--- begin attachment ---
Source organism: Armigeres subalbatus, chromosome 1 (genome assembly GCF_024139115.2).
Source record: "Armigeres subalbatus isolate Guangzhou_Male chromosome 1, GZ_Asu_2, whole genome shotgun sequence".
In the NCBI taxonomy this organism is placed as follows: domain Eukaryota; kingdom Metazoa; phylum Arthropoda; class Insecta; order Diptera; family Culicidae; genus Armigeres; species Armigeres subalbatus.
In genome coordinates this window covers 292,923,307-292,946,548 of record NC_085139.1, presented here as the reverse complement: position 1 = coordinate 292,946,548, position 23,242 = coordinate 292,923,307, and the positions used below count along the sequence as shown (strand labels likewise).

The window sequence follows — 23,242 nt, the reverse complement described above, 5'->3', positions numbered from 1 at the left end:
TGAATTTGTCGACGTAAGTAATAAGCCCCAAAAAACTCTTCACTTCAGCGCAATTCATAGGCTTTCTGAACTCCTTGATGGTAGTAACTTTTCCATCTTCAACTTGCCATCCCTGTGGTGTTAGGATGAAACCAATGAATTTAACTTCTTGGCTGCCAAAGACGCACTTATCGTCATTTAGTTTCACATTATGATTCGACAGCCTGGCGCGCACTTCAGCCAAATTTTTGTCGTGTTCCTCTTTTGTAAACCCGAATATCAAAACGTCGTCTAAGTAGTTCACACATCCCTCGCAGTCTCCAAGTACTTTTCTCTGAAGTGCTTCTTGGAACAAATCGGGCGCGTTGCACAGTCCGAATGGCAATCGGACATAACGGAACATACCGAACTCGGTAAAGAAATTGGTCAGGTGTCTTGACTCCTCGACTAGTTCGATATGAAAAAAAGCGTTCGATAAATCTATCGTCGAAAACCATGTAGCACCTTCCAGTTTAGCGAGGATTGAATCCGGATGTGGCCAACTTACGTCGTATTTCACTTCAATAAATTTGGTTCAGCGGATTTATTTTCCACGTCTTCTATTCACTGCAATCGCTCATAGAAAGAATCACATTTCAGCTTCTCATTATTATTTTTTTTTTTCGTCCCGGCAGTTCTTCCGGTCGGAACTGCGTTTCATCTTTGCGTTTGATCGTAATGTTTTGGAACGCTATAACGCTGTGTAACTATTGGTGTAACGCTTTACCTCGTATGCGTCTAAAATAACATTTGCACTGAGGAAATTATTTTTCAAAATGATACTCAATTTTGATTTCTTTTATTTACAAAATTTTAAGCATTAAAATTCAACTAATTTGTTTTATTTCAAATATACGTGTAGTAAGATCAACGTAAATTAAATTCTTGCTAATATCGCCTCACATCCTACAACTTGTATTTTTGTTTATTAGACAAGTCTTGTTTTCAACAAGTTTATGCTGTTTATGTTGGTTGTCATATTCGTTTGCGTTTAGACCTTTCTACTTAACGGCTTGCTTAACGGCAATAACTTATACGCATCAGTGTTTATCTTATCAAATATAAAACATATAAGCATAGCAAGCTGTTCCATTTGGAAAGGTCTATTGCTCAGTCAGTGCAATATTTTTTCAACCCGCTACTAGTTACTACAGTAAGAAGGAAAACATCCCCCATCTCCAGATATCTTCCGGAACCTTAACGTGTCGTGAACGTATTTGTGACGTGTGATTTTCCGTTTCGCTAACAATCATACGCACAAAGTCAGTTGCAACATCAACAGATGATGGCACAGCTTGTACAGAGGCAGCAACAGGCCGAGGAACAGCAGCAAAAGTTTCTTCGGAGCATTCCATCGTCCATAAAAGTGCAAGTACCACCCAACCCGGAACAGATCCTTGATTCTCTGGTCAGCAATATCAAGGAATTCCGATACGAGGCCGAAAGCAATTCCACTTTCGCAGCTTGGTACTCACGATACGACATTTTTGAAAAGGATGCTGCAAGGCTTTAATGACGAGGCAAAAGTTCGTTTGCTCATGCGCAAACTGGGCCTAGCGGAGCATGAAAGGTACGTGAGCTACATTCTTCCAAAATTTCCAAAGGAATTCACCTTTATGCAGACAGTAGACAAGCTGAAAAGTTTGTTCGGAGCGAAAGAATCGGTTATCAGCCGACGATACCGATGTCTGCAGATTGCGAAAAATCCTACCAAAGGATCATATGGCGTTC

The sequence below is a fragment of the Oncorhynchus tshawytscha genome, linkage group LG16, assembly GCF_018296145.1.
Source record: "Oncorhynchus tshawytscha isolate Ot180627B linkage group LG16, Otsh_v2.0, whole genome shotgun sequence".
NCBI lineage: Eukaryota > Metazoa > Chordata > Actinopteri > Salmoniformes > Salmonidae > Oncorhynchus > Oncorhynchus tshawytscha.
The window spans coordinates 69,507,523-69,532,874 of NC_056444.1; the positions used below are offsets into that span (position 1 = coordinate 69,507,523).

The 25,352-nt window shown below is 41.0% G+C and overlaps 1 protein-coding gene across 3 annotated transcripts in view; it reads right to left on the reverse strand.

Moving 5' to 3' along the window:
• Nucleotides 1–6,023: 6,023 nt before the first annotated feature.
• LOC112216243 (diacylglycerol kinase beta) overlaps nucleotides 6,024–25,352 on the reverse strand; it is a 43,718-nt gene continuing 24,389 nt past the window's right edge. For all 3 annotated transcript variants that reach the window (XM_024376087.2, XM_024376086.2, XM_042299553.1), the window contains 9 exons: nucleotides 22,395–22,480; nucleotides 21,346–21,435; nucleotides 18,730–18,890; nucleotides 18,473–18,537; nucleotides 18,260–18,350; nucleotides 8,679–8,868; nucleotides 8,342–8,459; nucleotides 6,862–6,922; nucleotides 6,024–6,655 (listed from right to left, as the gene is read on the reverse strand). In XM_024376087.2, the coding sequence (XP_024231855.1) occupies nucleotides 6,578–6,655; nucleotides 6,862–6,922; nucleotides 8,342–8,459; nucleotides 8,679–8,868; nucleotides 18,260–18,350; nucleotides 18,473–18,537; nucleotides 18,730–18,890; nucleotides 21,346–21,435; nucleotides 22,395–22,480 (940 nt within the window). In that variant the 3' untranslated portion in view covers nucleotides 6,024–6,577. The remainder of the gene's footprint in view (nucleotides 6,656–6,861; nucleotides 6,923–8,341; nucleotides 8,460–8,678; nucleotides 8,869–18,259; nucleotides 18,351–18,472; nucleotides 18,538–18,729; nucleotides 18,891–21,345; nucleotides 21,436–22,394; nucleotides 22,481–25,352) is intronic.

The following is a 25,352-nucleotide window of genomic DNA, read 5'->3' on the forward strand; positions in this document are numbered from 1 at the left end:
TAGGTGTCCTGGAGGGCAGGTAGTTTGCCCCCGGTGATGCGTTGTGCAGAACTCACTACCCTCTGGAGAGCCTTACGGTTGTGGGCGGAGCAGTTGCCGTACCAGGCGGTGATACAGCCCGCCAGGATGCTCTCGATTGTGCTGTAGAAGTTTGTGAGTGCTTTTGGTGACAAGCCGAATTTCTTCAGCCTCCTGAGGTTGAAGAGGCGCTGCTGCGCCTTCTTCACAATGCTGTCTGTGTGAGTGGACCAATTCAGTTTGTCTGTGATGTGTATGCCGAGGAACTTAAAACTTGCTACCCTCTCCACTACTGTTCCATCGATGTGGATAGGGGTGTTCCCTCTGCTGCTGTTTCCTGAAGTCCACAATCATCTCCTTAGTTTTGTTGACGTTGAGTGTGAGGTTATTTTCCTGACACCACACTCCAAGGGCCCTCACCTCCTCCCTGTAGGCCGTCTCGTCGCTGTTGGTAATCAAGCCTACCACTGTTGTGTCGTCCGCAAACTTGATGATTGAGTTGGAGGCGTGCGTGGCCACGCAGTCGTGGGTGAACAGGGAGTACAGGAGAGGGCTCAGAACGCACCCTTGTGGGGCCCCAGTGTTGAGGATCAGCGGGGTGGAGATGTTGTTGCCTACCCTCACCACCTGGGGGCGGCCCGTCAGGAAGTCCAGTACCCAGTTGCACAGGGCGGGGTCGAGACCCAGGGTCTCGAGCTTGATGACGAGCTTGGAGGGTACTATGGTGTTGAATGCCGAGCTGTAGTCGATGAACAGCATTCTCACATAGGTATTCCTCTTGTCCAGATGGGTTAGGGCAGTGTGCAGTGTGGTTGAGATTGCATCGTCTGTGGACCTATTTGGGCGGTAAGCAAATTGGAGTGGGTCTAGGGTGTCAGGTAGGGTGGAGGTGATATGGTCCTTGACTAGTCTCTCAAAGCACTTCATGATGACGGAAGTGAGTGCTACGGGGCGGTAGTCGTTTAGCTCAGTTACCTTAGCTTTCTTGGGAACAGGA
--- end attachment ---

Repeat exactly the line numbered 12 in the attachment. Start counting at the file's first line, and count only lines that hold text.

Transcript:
Moving 5' to 3' along the window: